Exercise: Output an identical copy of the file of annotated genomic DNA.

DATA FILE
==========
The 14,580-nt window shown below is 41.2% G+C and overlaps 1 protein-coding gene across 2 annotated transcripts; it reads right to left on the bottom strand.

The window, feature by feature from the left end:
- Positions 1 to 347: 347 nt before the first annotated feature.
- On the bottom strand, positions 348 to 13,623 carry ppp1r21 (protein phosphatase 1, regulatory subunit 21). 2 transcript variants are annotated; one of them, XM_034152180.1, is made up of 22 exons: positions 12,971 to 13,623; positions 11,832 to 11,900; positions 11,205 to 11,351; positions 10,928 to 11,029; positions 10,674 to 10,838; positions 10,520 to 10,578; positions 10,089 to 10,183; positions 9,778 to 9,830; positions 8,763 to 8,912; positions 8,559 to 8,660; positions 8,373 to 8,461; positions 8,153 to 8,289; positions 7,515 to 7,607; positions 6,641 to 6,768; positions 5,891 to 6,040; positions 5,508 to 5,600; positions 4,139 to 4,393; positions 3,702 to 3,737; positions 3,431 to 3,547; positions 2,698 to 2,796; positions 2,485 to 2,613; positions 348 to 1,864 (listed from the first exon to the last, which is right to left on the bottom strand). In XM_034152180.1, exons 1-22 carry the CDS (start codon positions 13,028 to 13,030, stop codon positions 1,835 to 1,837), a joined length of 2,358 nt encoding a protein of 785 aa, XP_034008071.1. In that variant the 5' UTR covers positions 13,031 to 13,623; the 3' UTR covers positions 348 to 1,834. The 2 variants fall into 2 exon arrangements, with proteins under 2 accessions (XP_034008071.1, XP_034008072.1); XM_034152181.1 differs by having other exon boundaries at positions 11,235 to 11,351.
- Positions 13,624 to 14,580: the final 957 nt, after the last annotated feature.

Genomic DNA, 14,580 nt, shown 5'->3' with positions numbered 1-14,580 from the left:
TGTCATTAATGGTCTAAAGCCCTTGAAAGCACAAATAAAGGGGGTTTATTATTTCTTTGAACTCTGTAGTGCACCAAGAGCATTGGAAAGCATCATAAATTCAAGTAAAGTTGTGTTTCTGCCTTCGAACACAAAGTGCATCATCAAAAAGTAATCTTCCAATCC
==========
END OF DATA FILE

The 14,580-nt window shown below is 41.2% G+C and overlaps 1 protein-coding gene across 2 annotated transcripts; it reads right to left on the bottom strand.

The window, feature by feature from the left end:
- Positions 1 to 347: 347 nt before the first annotated feature.
- On the bottom strand, positions 348 to 13,623 carry ppp1r21 (protein phosphatase 1, regulatory subunit 21). 2 transcript variants are annotated; one of them, XM_034152180.1, is made up of 22 exons: positions 12,971 to 13,623; positions 11,832 to 11,900; positions 11,205 to 11,351; positions 10,928 to 11,029; positions 10,674 to 10,838; positions 10,520 to 10,578; positions 10,089 to 10,183; positions 9,778 to 9,830; positions 8,763 to 8,912; positions 8,559 to 8,660; positions 8,373 to 8,461; positions 8,153 to 8,289; positions 7,515 to 7,607; positions 6,641 to 6,768; positions 5,891 to 6,040; positions 5,508 to 5,600; positions 4,139 to 4,393; positions 3,702 to 3,737; positions 3,431 to 3,547; positions 2,698 to 2,796; positions 2,485 to 2,613; positions 348 to 1,864 (listed from the first exon to the last, which is right to left on the bottom strand). In XM_034152180.1, exons 1-22 carry the CDS (start codon positions 13,028 to 13,030, stop codon positions 1,835 to 1,837), a joined length of 2,358 nt encoding a protein of 785 aa, XP_034008071.1. In that variant the 5' UTR covers positions 13,031 to 13,623; the 3' UTR covers positions 348 to 1,834. The 2 variants fall into 2 exon arrangements, with proteins under 2 accessions (XP_034008071.1, XP_034008072.1); XM_034152181.1 differs by having other exon boundaries at positions 11,235 to 11,351.
- Positions 13,624 to 14,580: the final 957 nt, after the last annotated feature.

Genomic DNA, 14,580 nt, shown 5'->3' with positions numbered 1-14,580 from the left:
TGTCATTAATGGTCTAAAGCCCTTGAAAGCACAAATAAAGGGGGTTTATTATTTCTTTGAACTCTGTAGTGCACCAAGAGCATTGGAAAGCATCATAAATTCAAGTAAAGTTGTGTTTCTGCCTTCGAACACAAAGTGCATCATCAAAAAGTAATCTTCCAATCC